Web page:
● Strength of proposition – Key to a bank’s willingness to support a roll-out is our view of the current strength and durability of the brand. Clearly we can benchmark comparative weekly sales and margins from similar chains and macro trends in the industry. Banks also place a lot of weight on like-for-like sales performance and the stability of gross margin of the core estate.

● Ambition v band width – Do you have sufficient resources in the business to execute your plan, and how does this compare with the pace of openings you have been able to achieve? How many sites do you plan to roll out in the near term in relation to the size of your existing estate? In the first instance, banks are lending against what they can reach out and touch, so the larger the ‘task’ in relation to the existing business, the less the financing is underpinned by proven earnings and the more reliance we place on drawdown controls or seek to compensate through higher interest margins.

● Track record – Banks will look carefully at past openings to understand the success of your site selection criteria, execution and also to understand if any failed to achieve plan.

Available options

How to fund growth? Size matters, at least in terms of the available funding options. So let’s consider the likely options at various stages in your evolution.

0-2 sites – This is the most difficult stage in the development of any concept. Unless you are part of that elite group of restaurateurs who have done it all before and seem to effortlessly attract outside investment, I suspect that opening your first site involved a hefty mortgage and/or involving family and friends. Clearly this is when the foundations of the business are being established in terms of perfecting the proposition, however a lack of cash flow and track record means traditional bank debt is unlikely to be the answer at this stage. Even some of the most successful and best known chains around today struggled at this stage and the failure rate across the industry is high, hence the likely requirement for true risk capital as the principal sources of finance.

3-10 sites – If you have got past the proof of concept stage with three or more sites and everything is pointing in the right direction, the outside world starts to take notice and some interesting options potentially arise. Much depends on your personal ambitions as after several years of grindingly hard work and significant personal debt this is often the stage where you choose to bring in an outside equity investor to de-risk your personal finances and potentially provide capital for growth. As well as the personal dimension, the advantage of this is the advice that an outside investor may bring to help in the development of the systems and controls needed to create a platform capable of supporting a roll-out.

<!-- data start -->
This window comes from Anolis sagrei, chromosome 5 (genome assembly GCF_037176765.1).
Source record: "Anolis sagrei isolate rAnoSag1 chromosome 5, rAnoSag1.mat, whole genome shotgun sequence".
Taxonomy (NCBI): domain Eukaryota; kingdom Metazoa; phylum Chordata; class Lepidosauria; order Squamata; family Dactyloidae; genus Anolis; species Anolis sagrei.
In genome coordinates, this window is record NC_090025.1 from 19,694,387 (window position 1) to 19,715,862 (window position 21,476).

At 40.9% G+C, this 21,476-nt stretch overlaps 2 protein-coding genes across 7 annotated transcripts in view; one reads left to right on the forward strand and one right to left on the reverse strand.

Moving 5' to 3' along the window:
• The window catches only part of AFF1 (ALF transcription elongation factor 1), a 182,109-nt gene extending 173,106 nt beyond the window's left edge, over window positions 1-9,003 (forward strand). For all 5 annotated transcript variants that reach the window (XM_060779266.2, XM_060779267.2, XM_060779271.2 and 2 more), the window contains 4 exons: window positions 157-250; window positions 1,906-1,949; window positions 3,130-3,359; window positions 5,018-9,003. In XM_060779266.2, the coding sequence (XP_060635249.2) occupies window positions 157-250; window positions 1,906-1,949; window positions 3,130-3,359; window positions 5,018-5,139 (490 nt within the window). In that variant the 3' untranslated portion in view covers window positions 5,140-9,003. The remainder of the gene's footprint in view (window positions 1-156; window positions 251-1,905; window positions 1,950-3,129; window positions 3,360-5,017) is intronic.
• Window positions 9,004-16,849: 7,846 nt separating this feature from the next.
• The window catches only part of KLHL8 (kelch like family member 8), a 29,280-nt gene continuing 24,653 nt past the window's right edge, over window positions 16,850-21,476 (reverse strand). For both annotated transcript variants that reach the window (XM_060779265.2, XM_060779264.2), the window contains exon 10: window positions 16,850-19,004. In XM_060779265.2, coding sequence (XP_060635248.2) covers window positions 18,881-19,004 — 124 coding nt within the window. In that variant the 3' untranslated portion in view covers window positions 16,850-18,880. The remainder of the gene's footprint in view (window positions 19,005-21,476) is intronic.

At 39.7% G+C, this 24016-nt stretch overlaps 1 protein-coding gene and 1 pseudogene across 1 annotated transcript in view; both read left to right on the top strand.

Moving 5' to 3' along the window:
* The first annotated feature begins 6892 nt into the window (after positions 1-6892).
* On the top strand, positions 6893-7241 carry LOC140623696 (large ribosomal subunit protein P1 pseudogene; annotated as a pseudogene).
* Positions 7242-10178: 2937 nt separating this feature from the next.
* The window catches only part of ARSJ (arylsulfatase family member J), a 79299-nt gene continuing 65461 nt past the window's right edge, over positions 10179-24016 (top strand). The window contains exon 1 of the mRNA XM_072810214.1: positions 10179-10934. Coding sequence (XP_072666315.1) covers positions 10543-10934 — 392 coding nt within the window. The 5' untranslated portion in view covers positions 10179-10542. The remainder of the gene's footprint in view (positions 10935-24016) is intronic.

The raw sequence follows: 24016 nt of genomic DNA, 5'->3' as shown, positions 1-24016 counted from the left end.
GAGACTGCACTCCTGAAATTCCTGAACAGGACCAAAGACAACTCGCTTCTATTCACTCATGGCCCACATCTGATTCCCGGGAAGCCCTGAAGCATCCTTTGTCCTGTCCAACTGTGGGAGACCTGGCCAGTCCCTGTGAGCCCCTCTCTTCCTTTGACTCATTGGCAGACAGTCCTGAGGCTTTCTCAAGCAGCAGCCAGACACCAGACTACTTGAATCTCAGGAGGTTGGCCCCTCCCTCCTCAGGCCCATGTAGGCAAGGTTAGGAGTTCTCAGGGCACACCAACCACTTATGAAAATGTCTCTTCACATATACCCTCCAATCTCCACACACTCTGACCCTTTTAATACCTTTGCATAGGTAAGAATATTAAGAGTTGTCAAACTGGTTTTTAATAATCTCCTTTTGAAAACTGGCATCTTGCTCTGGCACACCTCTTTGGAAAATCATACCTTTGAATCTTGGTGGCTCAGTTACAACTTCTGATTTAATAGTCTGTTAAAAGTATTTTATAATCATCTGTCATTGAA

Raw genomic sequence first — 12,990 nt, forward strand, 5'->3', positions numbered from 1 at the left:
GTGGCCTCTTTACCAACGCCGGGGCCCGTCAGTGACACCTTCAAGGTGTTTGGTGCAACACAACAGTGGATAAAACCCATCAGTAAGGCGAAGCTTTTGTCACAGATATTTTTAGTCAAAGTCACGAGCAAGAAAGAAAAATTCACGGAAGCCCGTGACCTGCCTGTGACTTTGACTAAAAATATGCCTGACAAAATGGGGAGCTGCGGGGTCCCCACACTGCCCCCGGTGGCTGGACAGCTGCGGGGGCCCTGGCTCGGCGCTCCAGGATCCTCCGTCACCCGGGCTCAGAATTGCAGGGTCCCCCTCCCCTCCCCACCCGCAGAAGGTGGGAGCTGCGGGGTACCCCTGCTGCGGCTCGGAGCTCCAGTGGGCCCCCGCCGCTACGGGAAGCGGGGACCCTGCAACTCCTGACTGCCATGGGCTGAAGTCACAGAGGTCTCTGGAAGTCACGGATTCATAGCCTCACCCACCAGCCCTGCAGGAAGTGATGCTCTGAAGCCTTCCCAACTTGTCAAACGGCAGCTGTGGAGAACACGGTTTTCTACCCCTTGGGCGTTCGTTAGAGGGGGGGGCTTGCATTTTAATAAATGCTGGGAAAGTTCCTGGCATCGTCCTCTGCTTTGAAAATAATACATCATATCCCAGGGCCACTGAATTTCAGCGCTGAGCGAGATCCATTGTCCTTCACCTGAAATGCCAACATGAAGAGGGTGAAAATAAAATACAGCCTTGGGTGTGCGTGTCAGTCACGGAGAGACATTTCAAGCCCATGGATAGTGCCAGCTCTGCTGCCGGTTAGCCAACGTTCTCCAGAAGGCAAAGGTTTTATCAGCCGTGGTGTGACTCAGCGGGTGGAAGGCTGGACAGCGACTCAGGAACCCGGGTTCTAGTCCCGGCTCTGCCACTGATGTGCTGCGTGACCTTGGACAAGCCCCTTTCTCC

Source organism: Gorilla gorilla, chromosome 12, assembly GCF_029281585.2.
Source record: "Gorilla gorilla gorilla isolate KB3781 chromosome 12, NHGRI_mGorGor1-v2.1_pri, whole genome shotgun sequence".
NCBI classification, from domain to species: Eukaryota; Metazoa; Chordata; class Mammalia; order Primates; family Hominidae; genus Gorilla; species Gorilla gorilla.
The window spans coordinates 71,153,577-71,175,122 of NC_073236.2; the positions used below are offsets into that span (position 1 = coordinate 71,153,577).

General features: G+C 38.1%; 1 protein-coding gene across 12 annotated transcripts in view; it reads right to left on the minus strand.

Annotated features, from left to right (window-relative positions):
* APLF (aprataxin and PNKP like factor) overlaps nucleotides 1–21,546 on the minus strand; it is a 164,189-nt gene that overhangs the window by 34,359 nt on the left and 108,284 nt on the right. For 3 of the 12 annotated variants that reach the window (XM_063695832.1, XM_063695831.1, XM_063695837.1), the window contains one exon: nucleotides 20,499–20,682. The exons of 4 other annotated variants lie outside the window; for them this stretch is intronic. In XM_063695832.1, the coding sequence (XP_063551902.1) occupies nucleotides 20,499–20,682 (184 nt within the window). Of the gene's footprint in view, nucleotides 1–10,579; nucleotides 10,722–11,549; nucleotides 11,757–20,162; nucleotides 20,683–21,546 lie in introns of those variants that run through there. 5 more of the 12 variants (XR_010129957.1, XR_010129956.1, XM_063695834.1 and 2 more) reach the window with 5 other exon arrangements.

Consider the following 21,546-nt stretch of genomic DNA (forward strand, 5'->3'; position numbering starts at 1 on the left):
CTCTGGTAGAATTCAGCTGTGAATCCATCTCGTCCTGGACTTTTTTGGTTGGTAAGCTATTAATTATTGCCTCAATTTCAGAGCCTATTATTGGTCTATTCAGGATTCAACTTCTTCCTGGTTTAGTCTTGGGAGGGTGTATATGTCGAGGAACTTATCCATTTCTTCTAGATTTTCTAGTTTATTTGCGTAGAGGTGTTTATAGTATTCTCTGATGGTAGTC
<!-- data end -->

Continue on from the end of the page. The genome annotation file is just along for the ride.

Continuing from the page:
Pick the right partner

There are a number of economic decisions to be made at this point. What level of equity are you prepared to give up and at what price? Also, how will this equity investment be structured in terms of shares and loan notes and what implications does this have on the share of the proceeds on exit? Any good marriage is not just about the money, and picking the right partner is vital. Are you seeking a passive investor with deep pockets or a partner with operational experience and resources to get actively involved? Also, what is their time horizon as this will likely drive the timing of a future financing event?

Bank debt can be possible at this stage, typically in the form of a capital expenditure facility to part-fund the cost of new sites, with the remainder coming from a combination of cash flow and equity. As an illustration, we provided a capital expenditure facility to fast-casual burrito chain Tortilla two years ago following an equity injection from private equity investor, Quilvest. Having done the hard yards in getting to nine sites, the company sought a fresh injection of capital to accelerate the growth of its by now tried and tested format. Quilvest’s experience of owning YO! Sushi was undoubtedly a factor in their choice. I think this arrangement worked well for all parties and supported Tortilla’s growth to 21 sites before we refinanced it with a larger facility on more generous terms last November, which should see them through to 50 sites.